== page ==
He said of his new role, due to begin in the new year: ‘2013 will be an excellent time to join the arts council. Sustaining our vigorous arts and cultural sector is admittedly a challenge, but one I greatly look forward to.’

Arts Council chief executive, Alan Davey was clearly pleased with the decision, describing it as ‘an excellent appointment’. He went on to describe Bazalgette as, ‘a great philanthropic contributor to the arts; an enthusiast who has done amazing work with English National Opera and has helped the arts council over the years to develop our digital thinking. We look forward to working with him.’

Bazalgette’s appointment was one of the last decisions to be made by Jeremy Hunt, with the prime minister’s approval, in his role as culture secretary. David Cameron’s cabinet reshuffle involved the appointment of Maria Miller to succeed Jeremy Hunt as secretary of state for culture, media and sport. The MP for Basingstoke and former advertising executive will also undertake a role as minister for women and equalities. The Guardian described Miller as ‘a relative unknown for culture professionals’. Her new position will be Miller’s first cabinet role.

Artsmark announce successful applicants to relaunched scheme

Arts Council England (ACE) have announced the first round of successful schools and educational establishments to receive Artsmark status since it’s relaunch in September 2011. There were over 1500 successful applications made to the ACE programme.

The announcement comes as the manager behind Arts Award, Trinity College London, has confirmed that they will act as the national provider for Artsmark scheme. By linking the two programmes, it is hoped by the ACE that it, ‘will result in a more joined up approach to delivering cultural education for children and young people, both in and out of school.’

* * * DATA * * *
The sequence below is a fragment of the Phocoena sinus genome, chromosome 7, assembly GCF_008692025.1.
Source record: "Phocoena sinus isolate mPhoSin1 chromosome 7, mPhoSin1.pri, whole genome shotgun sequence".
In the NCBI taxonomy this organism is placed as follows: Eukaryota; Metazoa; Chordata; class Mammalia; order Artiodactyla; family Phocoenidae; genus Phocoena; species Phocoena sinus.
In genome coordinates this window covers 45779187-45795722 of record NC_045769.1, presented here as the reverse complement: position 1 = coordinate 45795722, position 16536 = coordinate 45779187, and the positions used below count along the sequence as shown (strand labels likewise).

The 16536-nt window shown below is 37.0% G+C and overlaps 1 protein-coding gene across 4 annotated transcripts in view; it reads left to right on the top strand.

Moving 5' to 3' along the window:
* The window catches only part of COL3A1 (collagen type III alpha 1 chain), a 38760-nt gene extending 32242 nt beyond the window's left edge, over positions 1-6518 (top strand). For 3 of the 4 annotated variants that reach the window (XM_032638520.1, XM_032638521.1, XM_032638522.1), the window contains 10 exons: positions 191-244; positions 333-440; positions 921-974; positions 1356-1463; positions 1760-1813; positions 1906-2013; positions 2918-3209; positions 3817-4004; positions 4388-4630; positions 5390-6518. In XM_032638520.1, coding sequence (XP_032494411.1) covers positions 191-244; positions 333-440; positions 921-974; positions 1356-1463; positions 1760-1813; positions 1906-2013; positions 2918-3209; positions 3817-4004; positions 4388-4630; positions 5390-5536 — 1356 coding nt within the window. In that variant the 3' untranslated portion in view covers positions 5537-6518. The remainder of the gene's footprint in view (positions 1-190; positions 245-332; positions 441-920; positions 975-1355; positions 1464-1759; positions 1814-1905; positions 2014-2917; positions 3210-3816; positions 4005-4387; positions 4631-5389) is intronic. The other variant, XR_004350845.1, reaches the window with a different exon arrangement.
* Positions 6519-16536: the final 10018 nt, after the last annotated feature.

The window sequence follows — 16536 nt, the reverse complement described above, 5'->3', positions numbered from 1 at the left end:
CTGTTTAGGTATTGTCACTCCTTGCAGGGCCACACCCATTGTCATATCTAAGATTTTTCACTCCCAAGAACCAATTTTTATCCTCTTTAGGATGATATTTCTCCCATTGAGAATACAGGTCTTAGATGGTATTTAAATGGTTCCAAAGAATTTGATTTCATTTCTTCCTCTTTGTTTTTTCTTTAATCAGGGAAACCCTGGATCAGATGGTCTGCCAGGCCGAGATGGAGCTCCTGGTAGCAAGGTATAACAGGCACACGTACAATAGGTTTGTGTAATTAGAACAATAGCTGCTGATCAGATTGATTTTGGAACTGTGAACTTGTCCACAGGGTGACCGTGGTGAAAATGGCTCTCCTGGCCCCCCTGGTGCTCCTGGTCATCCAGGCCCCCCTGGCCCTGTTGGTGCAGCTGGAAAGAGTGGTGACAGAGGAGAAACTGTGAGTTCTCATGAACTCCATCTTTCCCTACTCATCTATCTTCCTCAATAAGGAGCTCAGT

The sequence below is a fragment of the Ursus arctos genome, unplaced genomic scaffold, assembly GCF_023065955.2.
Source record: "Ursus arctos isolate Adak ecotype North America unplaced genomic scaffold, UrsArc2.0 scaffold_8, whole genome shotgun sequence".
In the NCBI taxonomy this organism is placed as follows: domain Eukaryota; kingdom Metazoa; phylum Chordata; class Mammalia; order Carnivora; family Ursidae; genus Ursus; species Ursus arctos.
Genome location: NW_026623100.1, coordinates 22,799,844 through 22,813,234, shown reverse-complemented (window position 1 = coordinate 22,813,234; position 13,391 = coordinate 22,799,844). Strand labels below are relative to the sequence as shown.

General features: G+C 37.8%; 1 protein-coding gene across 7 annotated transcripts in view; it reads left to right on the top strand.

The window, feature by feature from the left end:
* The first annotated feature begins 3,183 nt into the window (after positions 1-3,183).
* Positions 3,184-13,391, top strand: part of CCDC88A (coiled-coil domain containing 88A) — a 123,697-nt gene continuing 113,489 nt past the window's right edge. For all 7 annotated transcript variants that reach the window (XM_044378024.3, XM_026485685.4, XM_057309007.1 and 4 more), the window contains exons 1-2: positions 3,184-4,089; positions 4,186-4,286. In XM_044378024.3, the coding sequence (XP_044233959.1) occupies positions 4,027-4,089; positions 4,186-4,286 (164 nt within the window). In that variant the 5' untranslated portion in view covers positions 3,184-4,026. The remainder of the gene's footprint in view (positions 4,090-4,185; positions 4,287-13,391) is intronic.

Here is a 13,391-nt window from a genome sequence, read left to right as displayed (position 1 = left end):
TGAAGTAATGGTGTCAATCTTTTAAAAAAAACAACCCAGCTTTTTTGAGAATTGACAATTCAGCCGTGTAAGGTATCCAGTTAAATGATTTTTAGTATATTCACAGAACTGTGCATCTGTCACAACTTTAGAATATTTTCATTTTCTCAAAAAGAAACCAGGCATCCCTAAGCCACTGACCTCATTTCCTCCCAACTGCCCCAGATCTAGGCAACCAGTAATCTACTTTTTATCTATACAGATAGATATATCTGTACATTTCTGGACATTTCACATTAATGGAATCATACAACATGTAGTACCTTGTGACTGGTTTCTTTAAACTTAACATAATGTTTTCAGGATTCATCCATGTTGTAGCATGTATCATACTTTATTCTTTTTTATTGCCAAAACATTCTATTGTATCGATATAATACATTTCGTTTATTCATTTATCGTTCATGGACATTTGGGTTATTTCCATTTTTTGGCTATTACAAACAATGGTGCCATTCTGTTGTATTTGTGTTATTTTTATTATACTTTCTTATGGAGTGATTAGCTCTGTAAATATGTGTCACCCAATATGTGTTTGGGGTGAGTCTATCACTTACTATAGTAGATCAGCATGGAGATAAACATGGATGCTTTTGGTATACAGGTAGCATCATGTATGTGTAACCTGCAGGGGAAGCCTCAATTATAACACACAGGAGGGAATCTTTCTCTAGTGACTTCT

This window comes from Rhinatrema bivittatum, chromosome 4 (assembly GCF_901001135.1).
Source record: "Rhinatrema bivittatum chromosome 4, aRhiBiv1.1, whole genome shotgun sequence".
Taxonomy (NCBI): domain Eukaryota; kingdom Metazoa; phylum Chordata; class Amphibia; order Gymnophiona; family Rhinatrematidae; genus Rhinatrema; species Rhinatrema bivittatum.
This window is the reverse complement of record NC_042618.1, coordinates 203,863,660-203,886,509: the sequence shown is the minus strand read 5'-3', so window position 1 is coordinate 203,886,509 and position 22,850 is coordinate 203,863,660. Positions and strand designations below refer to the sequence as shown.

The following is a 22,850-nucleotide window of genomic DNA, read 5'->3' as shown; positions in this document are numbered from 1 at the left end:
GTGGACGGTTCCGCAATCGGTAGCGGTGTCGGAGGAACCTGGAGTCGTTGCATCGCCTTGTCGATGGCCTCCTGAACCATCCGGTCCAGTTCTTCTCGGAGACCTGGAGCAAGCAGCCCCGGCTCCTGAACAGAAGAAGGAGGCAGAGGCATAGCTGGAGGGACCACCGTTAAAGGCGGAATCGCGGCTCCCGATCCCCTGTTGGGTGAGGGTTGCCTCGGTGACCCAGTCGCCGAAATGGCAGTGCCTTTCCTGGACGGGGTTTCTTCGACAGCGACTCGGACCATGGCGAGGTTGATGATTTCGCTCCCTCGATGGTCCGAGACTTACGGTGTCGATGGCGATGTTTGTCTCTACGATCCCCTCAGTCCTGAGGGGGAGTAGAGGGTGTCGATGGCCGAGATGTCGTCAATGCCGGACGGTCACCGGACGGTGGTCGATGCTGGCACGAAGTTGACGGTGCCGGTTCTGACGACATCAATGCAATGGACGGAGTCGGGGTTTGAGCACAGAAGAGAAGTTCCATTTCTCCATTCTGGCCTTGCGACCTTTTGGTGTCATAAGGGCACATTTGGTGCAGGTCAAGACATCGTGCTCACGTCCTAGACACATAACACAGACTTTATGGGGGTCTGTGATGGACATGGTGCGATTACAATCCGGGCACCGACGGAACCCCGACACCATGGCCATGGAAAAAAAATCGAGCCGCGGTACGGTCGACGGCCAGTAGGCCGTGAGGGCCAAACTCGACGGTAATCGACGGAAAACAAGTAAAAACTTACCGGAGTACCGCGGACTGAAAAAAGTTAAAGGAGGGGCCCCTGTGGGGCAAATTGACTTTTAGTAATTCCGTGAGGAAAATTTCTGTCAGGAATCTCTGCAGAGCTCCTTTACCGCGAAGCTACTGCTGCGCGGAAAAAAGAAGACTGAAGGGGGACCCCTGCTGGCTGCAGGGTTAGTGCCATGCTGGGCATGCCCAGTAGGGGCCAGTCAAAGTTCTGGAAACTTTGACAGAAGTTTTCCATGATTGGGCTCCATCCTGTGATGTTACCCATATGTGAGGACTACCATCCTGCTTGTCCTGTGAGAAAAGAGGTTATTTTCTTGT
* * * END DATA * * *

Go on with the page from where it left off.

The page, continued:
The Artsmark programme, which runs throughout England, has expanded to incorporate more educational facilities including further education colleges, pupil referral units and youth justice settings. Artsmark have also changed their awarding system, now offering two distinctions – ‘Artsmark’ status and ‘Artsmark Gold’ status.

ACE chief executive Alan Davey said: ‘The Arts Council has a long history of involvement in arts education and it’s great to see schemes like Artsmark becoming an integral part of more and more school curriculums.’

‘We took some time last year to review Artsmark and listen to what schools and our other partners had to say about the programme and how we can improve it. The high number of applications from schools and other educational settings clearly illustrates how well received these changes were. This relaunched Artsmark programme will play a significant role in achieving our ambition of every young person in the country experiencing what the arts have to offer.’

For more information visit www.artsmark.org.uk

 

Arts Council chair to step down

Dame Liz Forgan will not be returning as chair of the Arts Council, after being asked to step down from her role by ministers. Culture secretary Jeremy Hunt decided not to reappoint Forgan when her term ends at the beginning of next year.

Forgan, 67, became the first woman to fill the post, when she was appointed by Labour in February 2009. The news of her departure came as a shock to many theatre industry insiders. Director of Tate Modern, Sir Nicholas Serota said he was, ‘deeply disappointed’ by the news. He said: ‘She has led the council with real verve and conviction through a period in which cuts to arts spending could have resulted in the loss of major parts of our cultural landscape.’